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Violence and Civilization Research Group
*New* Spring 2009
Begun as a faculty reading group in the Fall of 2008 with support of the Joukowsky Institute of Archaeology and the Ancient World, the "Violence and Civilization Research Group" has received the support of a Cogut Humanities Center Research Grant for its activities in the Spring of 2009. The group will continue to serve as a forum for discussions centering on the issue of social violence through time looking to both find common interdisciplinary ground and to further develop understanding and awareness of this crucial human problematic. This term in addition to holding meetings to discuss readings the research group will expand its activities to include an interdisciplinary workshop and talks by scholars at Brown and beyond. For additional information see the Cogut grant proposal.
Though "violence" (whether symbolic, structural or physical) has become a topic of interest across a number of social science and humanities disciplines, its deep historical dimension has not been adequately addressed. Archaeologists on the other hand, though perennially engaged in the study of long-term socio-political change (so called "social complexity", or the rise of "civilization") have largely ignored the constituting role of social violence in the rise of increasingly hierarchical and inegalitarian societies: in spite of dramatic examples of human sacrifice, endemic warfare, slavery, and torture to name just a few phenomena.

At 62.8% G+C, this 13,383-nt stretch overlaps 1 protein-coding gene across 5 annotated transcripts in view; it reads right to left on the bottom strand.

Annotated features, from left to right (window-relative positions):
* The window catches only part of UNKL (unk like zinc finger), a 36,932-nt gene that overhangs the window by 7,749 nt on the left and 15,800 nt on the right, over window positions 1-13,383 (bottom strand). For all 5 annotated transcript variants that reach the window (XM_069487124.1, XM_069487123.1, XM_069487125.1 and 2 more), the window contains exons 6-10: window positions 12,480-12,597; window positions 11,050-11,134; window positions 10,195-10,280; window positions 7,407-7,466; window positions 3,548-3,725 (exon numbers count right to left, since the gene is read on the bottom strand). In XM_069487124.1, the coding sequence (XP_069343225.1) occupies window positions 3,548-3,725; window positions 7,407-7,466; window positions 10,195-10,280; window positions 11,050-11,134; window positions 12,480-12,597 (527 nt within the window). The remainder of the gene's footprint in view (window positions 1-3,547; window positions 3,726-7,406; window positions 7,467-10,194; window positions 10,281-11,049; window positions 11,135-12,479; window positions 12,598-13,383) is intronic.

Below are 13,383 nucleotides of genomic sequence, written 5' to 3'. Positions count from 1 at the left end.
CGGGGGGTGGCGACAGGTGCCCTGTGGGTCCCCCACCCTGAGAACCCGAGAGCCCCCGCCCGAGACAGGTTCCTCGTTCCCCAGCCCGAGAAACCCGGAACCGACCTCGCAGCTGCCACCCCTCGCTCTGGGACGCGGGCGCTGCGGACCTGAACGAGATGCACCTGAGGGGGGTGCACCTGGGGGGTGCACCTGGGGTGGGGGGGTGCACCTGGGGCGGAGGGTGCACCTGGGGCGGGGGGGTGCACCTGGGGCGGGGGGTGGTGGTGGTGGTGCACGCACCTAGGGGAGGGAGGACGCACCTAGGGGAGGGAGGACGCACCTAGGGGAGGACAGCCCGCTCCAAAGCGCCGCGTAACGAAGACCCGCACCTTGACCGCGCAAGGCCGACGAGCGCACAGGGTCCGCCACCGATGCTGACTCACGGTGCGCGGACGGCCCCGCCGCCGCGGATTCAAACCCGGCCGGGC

If studies of ancient politics are missing the dimension of social violence and work on modern violence lacks a deep temporal dimension, then the ambivalent term "civilization" seems to me a bridge across the millennia. “Civilization” has been portrayed in both modern Western and pre-modern non-Western iterations in terms of ordering, domesticating, and anti-violence, yet routine or monumental defenses or expansions of "civilization" have supplied reason for some of history's greatest acts of violence: from crusades and genocides to the routine sacrifice of captives or the structural violence of the global economy.